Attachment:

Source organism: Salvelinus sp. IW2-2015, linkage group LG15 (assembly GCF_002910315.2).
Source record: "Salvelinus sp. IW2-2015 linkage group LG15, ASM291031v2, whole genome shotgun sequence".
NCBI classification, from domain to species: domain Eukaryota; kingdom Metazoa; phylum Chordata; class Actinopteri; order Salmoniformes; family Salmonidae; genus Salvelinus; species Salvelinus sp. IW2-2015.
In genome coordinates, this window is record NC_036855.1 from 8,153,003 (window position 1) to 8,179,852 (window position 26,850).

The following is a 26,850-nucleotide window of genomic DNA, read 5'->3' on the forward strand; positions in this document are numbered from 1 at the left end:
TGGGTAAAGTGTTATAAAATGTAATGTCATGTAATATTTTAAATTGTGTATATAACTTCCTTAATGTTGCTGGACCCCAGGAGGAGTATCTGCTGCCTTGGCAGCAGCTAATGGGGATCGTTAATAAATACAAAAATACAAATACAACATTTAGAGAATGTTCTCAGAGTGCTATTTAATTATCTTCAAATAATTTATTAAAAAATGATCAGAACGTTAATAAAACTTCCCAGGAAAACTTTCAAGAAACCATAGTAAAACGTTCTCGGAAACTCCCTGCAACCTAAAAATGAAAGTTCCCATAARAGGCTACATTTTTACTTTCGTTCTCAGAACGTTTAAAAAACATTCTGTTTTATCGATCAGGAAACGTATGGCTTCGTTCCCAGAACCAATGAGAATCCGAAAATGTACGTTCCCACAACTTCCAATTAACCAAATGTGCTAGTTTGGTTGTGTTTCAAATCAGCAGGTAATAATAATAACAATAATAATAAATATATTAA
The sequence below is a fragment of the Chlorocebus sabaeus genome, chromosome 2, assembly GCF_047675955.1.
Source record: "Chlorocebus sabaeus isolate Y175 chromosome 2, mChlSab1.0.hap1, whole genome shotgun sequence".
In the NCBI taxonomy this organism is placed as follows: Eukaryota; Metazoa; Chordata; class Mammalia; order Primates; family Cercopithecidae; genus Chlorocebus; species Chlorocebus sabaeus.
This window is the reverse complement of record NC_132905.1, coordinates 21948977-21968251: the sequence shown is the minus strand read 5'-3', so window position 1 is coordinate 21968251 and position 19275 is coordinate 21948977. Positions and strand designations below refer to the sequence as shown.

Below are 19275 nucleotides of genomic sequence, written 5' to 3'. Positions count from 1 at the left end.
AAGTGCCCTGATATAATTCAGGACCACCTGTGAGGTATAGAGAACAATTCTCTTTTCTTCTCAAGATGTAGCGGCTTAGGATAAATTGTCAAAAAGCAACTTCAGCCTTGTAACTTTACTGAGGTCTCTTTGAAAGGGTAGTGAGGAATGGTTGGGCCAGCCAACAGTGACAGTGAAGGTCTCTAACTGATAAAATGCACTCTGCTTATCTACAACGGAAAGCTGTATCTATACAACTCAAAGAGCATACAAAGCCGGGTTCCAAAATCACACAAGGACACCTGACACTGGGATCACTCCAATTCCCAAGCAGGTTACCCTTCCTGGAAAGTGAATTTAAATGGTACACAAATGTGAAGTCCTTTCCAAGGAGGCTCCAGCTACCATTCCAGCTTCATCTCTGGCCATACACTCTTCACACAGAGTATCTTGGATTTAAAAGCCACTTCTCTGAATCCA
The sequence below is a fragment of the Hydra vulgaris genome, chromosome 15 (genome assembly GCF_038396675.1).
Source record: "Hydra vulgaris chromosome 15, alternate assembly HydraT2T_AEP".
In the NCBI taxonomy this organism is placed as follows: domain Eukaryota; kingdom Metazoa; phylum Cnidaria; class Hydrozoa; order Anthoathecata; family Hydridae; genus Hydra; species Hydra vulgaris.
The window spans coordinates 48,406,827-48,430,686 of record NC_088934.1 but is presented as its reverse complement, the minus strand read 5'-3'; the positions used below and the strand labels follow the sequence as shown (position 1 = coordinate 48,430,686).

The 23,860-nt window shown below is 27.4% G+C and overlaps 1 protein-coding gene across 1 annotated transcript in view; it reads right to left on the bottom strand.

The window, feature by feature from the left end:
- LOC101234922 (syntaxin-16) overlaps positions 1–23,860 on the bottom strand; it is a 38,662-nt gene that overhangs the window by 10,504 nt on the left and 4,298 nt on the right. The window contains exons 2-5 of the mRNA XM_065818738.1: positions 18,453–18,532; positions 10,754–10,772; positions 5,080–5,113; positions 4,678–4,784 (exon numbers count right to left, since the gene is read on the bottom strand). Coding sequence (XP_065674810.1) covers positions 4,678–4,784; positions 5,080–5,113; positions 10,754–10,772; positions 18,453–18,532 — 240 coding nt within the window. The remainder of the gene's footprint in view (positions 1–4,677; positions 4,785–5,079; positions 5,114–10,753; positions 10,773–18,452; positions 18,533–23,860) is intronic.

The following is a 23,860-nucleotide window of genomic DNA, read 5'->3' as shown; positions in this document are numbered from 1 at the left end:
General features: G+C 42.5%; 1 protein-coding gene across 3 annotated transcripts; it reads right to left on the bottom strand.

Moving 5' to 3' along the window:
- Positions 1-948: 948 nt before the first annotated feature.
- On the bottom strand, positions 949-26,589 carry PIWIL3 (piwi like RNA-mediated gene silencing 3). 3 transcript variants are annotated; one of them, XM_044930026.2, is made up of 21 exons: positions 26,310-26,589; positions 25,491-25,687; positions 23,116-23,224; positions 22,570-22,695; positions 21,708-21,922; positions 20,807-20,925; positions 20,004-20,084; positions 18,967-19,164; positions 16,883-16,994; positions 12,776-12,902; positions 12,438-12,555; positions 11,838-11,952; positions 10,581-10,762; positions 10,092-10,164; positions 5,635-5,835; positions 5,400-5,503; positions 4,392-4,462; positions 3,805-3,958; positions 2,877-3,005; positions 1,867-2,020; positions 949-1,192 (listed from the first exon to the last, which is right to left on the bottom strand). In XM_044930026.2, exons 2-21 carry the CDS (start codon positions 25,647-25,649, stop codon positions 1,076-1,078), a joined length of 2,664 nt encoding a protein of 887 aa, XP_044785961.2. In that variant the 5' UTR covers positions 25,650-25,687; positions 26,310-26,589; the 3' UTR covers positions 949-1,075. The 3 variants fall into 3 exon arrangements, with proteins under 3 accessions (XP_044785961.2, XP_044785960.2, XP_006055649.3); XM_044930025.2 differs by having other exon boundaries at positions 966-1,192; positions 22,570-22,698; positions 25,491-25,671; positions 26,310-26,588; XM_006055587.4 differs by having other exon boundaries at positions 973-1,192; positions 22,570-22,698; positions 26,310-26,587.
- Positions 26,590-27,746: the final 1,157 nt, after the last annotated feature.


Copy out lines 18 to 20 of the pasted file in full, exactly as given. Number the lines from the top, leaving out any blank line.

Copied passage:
The window, feature by feature from the left end:
- LOC101234922 (syntaxin-16) overlaps positions 1–23,860 on the bottom strand; it is a 38,662-nt gene that overhangs the window by 10,504 nt on the left and 4,298 nt on the right. The window contains exons 2-5 of the mRNA XM_065818738.1: positions 18,453–18,532; positions 10,754–10,772; positions 5,080–5,113; positions 4,678–4,784 (exon numbers count right to left, since the gene is read on the bottom strand). Coding sequence (XP_065674810.1) covers positions 4,678–4,784; positions 5,080–5,113; positions 10,754–10,772; positions 18,453–18,532 — 240 coding nt within the window. The remainder of the gene's footprint in view (positions 1–4,677; positions 4,785–5,079; positions 5,114–10,753; positions 10,773–18,452; positions 18,533–23,860) is intronic.

The following is a 23,860-nucleotide window of genomic DNA, read 5'->3' as shown; positions in this document are numbered from 1 at the left end: